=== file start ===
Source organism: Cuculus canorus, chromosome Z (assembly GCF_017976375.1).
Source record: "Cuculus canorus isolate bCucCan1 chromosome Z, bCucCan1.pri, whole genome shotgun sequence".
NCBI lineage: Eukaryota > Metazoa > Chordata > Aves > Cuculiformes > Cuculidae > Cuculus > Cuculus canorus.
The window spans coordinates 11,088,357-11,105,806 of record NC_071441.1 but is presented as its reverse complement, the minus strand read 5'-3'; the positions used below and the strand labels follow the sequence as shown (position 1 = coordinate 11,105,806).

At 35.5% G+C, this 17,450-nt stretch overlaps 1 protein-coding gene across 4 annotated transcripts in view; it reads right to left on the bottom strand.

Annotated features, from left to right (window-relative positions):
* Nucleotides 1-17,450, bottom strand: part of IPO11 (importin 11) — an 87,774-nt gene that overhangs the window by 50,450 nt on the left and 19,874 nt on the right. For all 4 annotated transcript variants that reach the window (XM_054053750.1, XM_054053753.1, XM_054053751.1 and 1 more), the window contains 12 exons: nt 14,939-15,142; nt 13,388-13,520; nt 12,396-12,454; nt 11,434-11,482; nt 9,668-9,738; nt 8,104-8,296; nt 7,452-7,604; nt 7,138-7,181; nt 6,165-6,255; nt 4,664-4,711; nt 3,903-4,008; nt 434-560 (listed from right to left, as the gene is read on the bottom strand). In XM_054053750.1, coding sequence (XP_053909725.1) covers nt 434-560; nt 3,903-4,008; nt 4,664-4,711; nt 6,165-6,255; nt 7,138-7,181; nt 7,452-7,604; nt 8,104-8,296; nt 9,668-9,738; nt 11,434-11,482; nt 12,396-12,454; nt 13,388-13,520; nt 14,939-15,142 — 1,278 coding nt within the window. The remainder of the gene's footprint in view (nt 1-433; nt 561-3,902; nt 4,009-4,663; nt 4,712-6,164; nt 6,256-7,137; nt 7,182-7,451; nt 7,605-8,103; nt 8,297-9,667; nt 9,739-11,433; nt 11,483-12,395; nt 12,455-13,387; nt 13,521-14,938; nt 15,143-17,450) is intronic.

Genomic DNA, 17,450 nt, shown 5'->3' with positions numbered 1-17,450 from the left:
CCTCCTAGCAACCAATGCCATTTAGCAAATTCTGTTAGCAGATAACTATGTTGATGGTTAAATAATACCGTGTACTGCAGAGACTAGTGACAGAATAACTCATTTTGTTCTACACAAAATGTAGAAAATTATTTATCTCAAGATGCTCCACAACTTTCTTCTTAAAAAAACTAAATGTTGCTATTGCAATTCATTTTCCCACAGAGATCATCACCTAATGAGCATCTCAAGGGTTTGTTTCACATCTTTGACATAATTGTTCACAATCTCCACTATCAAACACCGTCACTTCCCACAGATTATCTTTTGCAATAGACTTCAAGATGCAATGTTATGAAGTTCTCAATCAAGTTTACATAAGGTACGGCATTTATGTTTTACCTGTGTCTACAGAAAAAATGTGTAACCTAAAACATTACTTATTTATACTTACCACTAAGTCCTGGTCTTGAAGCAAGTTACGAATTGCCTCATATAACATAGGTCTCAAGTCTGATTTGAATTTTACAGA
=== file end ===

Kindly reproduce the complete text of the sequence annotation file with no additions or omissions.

Source organism: Cuculus canorus, chromosome Z (assembly GCF_017976375.1).
Source record: "Cuculus canorus isolate bCucCan1 chromosome Z, bCucCan1.pri, whole genome shotgun sequence".
NCBI lineage: Eukaryota > Metazoa > Chordata > Aves > Cuculiformes > Cuculidae > Cuculus > Cuculus canorus.
The window spans coordinates 11,088,357-11,105,806 of record NC_071441.1 but is presented as its reverse complement, the minus strand read 5'-3'; the positions used below and the strand labels follow the sequence as shown (position 1 = coordinate 11,105,806).

At 35.5% G+C, this 17,450-nt stretch overlaps 1 protein-coding gene across 4 annotated transcripts in view; it reads right to left on the bottom strand.

Annotated features, from left to right (window-relative positions):
* Nucleotides 1-17,450, bottom strand: part of IPO11 (importin 11) — an 87,774-nt gene that overhangs the window by 50,450 nt on the left and 19,874 nt on the right. For all 4 annotated transcript variants that reach the window (XM_054053750.1, XM_054053753.1, XM_054053751.1 and 1 more), the window contains 12 exons: nt 14,939-15,142; nt 13,388-13,520; nt 12,396-12,454; nt 11,434-11,482; nt 9,668-9,738; nt 8,104-8,296; nt 7,452-7,604; nt 7,138-7,181; nt 6,165-6,255; nt 4,664-4,711; nt 3,903-4,008; nt 434-560 (listed from right to left, as the gene is read on the bottom strand). In XM_054053750.1, coding sequence (XP_053909725.1) covers nt 434-560; nt 3,903-4,008; nt 4,664-4,711; nt 6,165-6,255; nt 7,138-7,181; nt 7,452-7,604; nt 8,104-8,296; nt 9,668-9,738; nt 11,434-11,482; nt 12,396-12,454; nt 13,388-13,520; nt 14,939-15,142 — 1,278 coding nt within the window. The remainder of the gene's footprint in view (nt 1-433; nt 561-3,902; nt 4,009-4,663; nt 4,712-6,164; nt 6,256-7,137; nt 7,182-7,451; nt 7,605-8,103; nt 8,297-9,667; nt 9,739-11,433; nt 11,483-12,395; nt 12,455-13,387; nt 13,521-14,938; nt 15,143-17,450) is intronic.

Genomic DNA, 17,450 nt, shown 5'->3' with positions numbered 1-17,450 from the left:
CCTCCTAGCAACCAATGCCATTTAGCAAATTCTGTTAGCAGATAACTATGTTGATGGTTAAATAATACCGTGTACTGCAGAGACTAGTGACAGAATAACTCATTTTGTTCTACACAAAATGTAGAAAATTATTTATCTCAAGATGCTCCACAACTTTCTTCTTAAAAAAACTAAATGTTGCTATTGCAATTCATTTTCCCACAGAGATCATCACCTAATGAGCATCTCAAGGGTTTGTTTCACATCTTTGACATAATTGTTCACAATCTCCACTATCAAACACCGTCACTTCCCACAGATTATCTTTTGCAATAGACTTCAAGATGCAATGTTATGAAGTTCTCAATCAAGTTTACATAAGGTACGGCATTTATGTTTTACCTGTGTCTACAGAAAAAATGTGTAACCTAAAACATTACTTATTTATACTTACCACTAAGTCCTGGTCTTGAAGCAAGTTACGAATTGCCTCATATAACATAGGTCTCAAGTCTGATTTGAATTTTACAGA